Chris Voller, formerly AXA Insurance UK Claims Director and a PlanetK2 Hall of Famer. He’s always been committed to helping his people grow.
People don’t normally associate ‘sideways moves’ with success. It’s usually seen more as an interruption on the pathway to greater things. Sometimes a sideways move might even be a negative, indicating that you’ve peaked and upwards is no longer an option. But sideways moves can involve growth and development, and be an opportunity to fuel your motivation and performance readiness. So it’s worth rethinking about how we see “sideways moves” – as individuals, as leaders and as organisations.
Development happens in many ways!
In an ideal world, everyone would keep raising their performance levels and the way organisations invest in talent programmes and development opportunities reinforces that there’s a pretty fixed view of how promotions happen.
If we think about a lot of people who have thrived and gone on to great things, in many instances it’s been the experiences they’ve been thrown into, outside of formal talent programmes that have significantly helped them to grow, as well as demonstrate greater potential than has previously been seen. So, if we want learning and development, maybe it’s time to think more flexibly about how to stimulate it!
Bucking conventional wisdom
Mind the gap
When our senior leadership team recently wrote out reasons why we thought we’d got a seat at the table, we quickly realised that many skills had been picked up by learning to survive in new situations and thrive in varied roles. Rather than a list of leadership dimensions being in place for everyone to aspire to, we now had some very practical leadership experiences that our future leaders could start working towards gaining. This ‘experience gap analysis’ quickly led to some great ideas about using sideways moves to start gaining those experiences and filling the key gaps everyone needed to fill. Simple, practical and relevant for everyone.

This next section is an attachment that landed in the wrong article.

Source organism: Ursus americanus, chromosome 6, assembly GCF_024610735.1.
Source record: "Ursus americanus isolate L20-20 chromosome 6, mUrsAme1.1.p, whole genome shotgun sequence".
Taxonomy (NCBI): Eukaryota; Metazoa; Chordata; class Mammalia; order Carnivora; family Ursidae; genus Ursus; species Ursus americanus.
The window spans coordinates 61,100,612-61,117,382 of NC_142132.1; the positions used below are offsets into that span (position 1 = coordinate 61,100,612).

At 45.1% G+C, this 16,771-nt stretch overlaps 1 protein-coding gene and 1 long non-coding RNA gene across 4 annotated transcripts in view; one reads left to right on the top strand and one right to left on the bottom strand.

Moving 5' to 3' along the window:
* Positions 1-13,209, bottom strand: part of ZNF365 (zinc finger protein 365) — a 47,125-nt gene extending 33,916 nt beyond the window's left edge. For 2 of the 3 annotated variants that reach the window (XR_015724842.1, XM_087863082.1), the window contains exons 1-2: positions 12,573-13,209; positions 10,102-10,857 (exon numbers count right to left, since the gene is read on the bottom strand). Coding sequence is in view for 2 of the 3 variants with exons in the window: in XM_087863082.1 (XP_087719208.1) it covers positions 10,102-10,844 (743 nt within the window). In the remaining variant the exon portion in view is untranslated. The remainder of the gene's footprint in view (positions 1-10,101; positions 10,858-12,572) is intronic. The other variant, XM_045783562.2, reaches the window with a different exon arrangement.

Once the experience gap was identified, it took little persuasion that a sideways move for a clear purpose was truly a valuable concept. When openly done for that reason it wasn’t a dent to anyone’s ego, and add in to that positioning it as a secondment, the true development value of the sideways move was realised!
So, the concept was clear and understood, with the main challenge being the creation of sideways roles to move into! An opportune departure was the final ingredient to make this work with the first domino to fall. Filling that gap created chance number two, even before we started to be more proactive about creating the necessary opportunities. In a decent sized organisation, with the right mindset, I’ve found this opportunity creation is surprisingly easy.
Jump out of corporate thinking
Once the development benefits became very clear, our conversations developed further. We were thinking far less about rigid organisational structure and became focused on moving lots of people around more of the time – sideways. That sounded a bit radical and a bit scary when there’s pressure on delivering results but having the chance to test things out with a positive intent was key.
Doing what’s right for performance, short and long term is often hard to do within the existing corporate structures that have been created for us, often for very strong reasons. But enabling ourselves to jump out of that corporate mindset, has enabled us to take the big step that we desired. It’s helping to create that performance development environment we all know is what we really need for future as well as current success!